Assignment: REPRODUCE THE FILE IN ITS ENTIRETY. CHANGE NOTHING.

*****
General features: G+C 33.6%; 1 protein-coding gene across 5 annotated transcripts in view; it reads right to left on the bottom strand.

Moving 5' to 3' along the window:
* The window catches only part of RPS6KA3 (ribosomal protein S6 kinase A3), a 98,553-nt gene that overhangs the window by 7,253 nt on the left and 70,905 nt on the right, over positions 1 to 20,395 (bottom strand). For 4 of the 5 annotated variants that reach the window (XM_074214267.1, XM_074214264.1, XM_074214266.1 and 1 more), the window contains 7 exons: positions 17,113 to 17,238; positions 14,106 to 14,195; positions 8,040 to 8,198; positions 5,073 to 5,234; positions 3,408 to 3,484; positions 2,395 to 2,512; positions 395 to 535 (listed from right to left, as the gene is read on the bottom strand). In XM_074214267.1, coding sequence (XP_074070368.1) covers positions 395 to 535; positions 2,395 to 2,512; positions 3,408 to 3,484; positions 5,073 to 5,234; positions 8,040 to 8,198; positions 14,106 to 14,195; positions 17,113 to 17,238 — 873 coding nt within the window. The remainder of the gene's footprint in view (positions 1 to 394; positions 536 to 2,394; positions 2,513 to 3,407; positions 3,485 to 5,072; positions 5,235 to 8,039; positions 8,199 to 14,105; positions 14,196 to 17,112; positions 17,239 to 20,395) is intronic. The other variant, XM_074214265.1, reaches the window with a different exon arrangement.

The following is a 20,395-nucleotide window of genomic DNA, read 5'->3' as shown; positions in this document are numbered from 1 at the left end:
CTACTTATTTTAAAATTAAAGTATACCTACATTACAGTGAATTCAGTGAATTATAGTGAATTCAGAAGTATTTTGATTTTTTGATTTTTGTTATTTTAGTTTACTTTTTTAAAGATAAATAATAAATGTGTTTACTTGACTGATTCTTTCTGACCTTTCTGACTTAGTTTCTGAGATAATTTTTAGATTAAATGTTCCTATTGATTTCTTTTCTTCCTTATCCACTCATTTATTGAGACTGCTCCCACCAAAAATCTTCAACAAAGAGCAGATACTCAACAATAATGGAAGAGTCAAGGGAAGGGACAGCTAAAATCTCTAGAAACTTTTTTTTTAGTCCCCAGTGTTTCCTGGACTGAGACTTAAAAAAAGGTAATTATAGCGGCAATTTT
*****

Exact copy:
General features: G+C 33.6%; 1 protein-coding gene across 5 annotated transcripts in view; it reads right to left on the bottom strand.

Moving 5' to 3' along the window:
* The window catches only part of RPS6KA3 (ribosomal protein S6 kinase A3), a 98,553-nt gene that overhangs the window by 7,253 nt on the left and 70,905 nt on the right, over positions 1 to 20,395 (bottom strand). For 4 of the 5 annotated variants that reach the window (XM_074214267.1, XM_074214264.1, XM_074214266.1 and 1 more), the window contains 7 exons: positions 17,113 to 17,238; positions 14,106 to 14,195; positions 8,040 to 8,198; positions 5,073 to 5,234; positions 3,408 to 3,484; positions 2,395 to 2,512; positions 395 to 535 (listed from right to left, as the gene is read on the bottom strand). In XM_074214267.1, coding sequence (XP_074070368.1) covers positions 395 to 535; positions 2,395 to 2,512; positions 3,408 to 3,484; positions 5,073 to 5,234; positions 8,040 to 8,198; positions 14,106 to 14,195; positions 17,113 to 17,238 — 873 coding nt within the window. The remainder of the gene's footprint in view (positions 1 to 394; positions 536 to 2,394; positions 2,513 to 3,407; positions 3,485 to 5,072; positions 5,235 to 8,039; positions 8,199 to 14,105; positions 14,196 to 17,112; positions 17,239 to 20,395) is intronic. The other variant, XM_074214265.1, reaches the window with a different exon arrangement.

The following is a 20,395-nucleotide window of genomic DNA, read 5'->3' as shown; positions in this document are numbered from 1 at the left end:
CTACTTATTTTAAAATTAAAGTATACCTACATTACAGTGAATTCAGTGAATTATAGTGAATTCAGAAGTATTTTGATTTTTTGATTTTTGTTATTTTAGTTTACTTTTTTAAAGATAAATAATAAATGTGTTTACTTGACTGATTCTTTCTGACCTTTCTGACTTAGTTTCTGAGATAATTTTTAGATTAAATGTTCCTATTGATTTCTTTTCTTCCTTATCCACTCATTTATTGAGACTGCTCCCACCAAAAATCTTCAACAAAGAGCAGATACTCAACAATAATGGAAGAGTCAAGGGAAGGGACAGCTAAAATCTCTAGAAACTTTTTTTTTAGTCCCCAGTGTTTCCTGGACTGAGACTTAAAAAAAGGTAATTATAGCGGCAATTTT